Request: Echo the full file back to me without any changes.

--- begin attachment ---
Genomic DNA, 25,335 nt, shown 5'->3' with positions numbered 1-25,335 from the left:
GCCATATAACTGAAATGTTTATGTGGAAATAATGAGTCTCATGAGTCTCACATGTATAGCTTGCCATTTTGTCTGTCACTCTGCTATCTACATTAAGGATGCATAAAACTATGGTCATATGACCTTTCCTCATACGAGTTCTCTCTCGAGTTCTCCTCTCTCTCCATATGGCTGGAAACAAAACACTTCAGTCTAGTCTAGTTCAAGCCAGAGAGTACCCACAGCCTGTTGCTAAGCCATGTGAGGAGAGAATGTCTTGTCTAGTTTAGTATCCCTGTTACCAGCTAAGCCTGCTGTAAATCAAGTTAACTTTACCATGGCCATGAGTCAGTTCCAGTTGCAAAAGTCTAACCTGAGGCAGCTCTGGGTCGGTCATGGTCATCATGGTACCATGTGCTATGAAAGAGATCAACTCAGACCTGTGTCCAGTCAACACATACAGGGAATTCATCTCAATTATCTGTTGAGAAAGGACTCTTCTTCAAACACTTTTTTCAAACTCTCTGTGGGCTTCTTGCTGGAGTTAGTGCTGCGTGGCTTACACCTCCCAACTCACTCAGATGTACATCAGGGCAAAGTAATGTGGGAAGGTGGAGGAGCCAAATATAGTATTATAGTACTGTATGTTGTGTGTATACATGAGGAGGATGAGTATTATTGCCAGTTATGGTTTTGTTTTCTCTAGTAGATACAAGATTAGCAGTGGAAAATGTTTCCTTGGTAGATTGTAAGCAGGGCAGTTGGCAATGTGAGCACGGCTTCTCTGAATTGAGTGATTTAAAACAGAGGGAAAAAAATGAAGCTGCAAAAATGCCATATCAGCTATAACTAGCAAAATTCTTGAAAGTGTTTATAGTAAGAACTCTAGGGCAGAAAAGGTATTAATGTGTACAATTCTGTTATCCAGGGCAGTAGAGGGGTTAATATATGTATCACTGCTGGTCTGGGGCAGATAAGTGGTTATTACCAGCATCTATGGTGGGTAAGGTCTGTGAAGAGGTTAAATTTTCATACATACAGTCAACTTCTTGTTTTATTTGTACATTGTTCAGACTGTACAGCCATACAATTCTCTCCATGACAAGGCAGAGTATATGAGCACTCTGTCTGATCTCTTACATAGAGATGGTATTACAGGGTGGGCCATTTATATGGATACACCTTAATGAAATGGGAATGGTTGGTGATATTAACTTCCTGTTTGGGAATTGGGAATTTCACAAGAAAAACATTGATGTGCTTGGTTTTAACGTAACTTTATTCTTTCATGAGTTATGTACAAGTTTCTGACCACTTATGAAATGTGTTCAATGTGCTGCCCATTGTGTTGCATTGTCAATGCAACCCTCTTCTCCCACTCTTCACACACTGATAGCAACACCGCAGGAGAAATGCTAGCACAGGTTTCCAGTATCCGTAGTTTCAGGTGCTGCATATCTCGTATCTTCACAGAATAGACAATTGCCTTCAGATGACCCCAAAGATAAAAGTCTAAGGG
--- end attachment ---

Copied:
Genomic DNA, 25,335 nt, shown 5'->3' with positions numbered 1-25,335 from the left:
GCCATATAACTGAAATGTTTATGTGGAAATAATGAGTCTCATGAGTCTCACATGTATAGCTTGCCATTTTGTCTGTCACTCTGCTATCTACATTAAGGATGCATAAAACTATGGTCATATGACCTTTCCTCATACGAGTTCTCTCTCGAGTTCTCCTCTCTCTCCATATGGCTGGAAACAAAACACTTCAGTCTAGTCTAGTTCAAGCCAGAGAGTACCCACAGCCTGTTGCTAAGCCATGTGAGGAGAGAATGTCTTGTCTAGTTTAGTATCCCTGTTACCAGCTAAGCCTGCTGTAAATCAAGTTAACTTTACCATGGCCATGAGTCAGTTCCAGTTGCAAAAGTCTAACCTGAGGCAGCTCTGGGTCGGTCATGGTCATCATGGTACCATGTGCTATGAAAGAGATCAACTCAGACCTGTGTCCAGTCAACACATACAGGGAATTCATCTCAATTATCTGTTGAGAAAGGACTCTTCTTCAAACACTTTTTTCAAACTCTCTGTGGGCTTCTTGCTGGAGTTAGTGCTGCGTGGCTTACACCTCCCAACTCACTCAGATGTACATCAGGGCAAAGTAATGTGGGAAGGTGGAGGAGCCAAATATAGTATTATAGTACTGTATGTTGTGTGTATACATGAGGAGGATGAGTATTATTGCCAGTTATGGTTTTGTTTTCTCTAGTAGATACAAGATTAGCAGTGGAAAATGTTTCCTTGGTAGATTGTAAGCAGGGCAGTTGGCAATGTGAGCACGGCTTCTCTGAATTGAGTGATTTAAAACAGAGGGAAAAAAATGAAGCTGCAAAAATGCCATATCAGCTATAACTAGCAAAATTCTTGAAAGTGTTTATAGTAAGAACTCTAGGGCAGAAAAGGTATTAATGTGTACAATTCTGTTATCCAGGGCAGTAGAGGGGTTAATATATGTATCACTGCTGGTCTGGGGCAGATAAGTGGTTATTACCAGCATCTATGGTGGGTAAGGTCTGTGAAGAGGTTAAATTTTCATACATACAGTCAACTTCTTGTTTTATTTGTACATTGTTCAGACTGTACAGCCATACAATTCTCTCCATGACAAGGCAGAGTATATGAGCACTCTGTCTGATCTCTTACATAGAGATGGTATTACAGGGTGGGCCATTTATATGGATACACCTTAATGAAATGGGAATGGTTGGTGATATTAACTTCCTGTTTGGGAATTGGGAATTTCACAAGAAAAACATTGATGTGCTTGGTTTTAACGTAACTTTATTCTTTCATGAGTTATGTACAAGTTTCTGACCACTTATGAAATGTGTTCAATGTGCTGCCCATTGTGTTGCATTGTCAATGCAACCCTCTTCTCCCACTCTTCACACACTGATAGCAACACCGCAGGAGAAATGCTAGCACAGGTTTCCAGTATCCGTAGTTTCAGGTGCTGCATATCTCGTATCTTCACAGAATAGACAATTGCCTTCAGATGACCCCAAAGATAAAAGTCTAAGGG